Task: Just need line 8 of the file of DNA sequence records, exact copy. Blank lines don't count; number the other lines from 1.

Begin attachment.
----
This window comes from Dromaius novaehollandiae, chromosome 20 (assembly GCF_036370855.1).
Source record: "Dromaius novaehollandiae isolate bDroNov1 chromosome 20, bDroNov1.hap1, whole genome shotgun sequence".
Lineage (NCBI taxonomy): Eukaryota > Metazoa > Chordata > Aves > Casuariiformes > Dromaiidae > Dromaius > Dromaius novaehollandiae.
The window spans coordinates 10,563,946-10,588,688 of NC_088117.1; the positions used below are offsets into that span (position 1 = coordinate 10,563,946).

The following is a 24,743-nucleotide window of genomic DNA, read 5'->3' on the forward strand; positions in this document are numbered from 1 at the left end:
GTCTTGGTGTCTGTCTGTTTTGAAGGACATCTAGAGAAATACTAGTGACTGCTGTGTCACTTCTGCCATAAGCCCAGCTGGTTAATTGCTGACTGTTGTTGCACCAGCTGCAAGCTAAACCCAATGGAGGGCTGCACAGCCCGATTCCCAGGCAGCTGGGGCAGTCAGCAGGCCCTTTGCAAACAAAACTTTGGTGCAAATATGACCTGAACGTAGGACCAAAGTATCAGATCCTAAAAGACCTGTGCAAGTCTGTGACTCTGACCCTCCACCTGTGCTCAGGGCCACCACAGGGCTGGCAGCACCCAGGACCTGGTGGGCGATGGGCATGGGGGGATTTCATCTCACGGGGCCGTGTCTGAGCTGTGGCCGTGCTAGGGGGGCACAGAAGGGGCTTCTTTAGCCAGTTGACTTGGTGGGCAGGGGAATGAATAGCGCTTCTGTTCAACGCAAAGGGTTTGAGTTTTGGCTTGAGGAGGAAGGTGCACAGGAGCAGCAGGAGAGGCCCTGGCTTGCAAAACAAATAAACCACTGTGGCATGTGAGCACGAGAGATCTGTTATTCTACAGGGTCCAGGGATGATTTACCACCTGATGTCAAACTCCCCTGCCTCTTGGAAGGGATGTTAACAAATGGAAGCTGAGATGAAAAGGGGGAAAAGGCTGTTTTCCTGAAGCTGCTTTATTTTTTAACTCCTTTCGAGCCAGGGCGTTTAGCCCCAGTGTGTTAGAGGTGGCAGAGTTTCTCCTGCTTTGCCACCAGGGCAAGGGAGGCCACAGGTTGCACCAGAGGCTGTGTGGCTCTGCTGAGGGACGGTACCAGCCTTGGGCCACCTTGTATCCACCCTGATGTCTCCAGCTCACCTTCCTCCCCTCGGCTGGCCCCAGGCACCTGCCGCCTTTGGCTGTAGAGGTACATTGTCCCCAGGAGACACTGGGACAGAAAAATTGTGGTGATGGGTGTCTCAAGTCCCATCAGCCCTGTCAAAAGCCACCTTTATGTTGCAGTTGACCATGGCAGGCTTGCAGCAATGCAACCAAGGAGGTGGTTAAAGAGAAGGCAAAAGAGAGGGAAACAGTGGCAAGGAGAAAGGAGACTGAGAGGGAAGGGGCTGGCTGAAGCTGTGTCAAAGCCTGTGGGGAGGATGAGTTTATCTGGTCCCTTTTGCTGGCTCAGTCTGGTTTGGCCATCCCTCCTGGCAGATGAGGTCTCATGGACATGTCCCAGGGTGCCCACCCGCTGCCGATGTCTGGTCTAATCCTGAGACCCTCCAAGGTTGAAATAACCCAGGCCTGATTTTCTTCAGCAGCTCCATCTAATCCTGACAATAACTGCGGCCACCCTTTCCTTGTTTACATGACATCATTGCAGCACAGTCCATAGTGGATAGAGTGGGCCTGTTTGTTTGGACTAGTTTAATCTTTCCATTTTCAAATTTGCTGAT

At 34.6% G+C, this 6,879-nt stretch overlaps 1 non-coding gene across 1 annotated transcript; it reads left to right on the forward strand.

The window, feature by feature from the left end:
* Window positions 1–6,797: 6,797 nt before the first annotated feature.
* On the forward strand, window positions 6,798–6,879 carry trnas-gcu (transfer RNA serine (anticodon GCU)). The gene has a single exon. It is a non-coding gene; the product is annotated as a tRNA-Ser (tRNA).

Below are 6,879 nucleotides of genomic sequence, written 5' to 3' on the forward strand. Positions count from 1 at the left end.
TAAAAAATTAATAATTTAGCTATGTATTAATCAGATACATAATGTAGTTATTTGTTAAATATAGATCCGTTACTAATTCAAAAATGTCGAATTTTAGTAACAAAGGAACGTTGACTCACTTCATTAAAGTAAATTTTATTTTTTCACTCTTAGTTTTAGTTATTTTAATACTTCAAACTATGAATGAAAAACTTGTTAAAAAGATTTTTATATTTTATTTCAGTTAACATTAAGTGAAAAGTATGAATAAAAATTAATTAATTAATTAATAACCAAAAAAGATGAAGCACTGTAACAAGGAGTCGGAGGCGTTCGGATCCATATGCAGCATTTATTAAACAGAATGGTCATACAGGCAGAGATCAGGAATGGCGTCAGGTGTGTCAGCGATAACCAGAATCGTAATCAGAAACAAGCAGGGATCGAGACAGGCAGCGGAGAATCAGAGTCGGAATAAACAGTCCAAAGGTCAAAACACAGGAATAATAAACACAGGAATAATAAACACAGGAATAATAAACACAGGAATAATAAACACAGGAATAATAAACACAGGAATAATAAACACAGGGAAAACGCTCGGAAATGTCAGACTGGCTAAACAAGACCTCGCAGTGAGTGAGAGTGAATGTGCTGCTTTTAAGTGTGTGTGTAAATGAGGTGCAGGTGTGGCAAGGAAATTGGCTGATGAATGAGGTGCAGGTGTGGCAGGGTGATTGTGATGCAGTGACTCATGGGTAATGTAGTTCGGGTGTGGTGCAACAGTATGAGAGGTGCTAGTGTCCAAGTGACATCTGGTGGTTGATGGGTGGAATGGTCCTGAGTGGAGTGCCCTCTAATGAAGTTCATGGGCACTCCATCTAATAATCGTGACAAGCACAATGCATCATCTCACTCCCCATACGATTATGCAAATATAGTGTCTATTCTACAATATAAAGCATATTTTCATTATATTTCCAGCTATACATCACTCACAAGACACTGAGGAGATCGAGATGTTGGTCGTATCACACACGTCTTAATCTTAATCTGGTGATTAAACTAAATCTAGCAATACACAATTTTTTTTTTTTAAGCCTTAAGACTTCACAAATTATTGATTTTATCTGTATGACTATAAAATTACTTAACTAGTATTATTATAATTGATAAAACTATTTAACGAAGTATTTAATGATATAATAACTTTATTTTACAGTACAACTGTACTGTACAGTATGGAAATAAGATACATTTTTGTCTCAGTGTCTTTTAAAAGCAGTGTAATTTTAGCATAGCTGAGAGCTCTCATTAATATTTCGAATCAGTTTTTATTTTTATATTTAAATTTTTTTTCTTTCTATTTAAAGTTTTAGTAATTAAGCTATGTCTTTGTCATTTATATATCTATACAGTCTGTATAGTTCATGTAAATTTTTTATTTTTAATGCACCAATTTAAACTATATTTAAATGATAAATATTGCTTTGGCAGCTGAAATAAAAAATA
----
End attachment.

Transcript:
The window, feature by feature from the left end: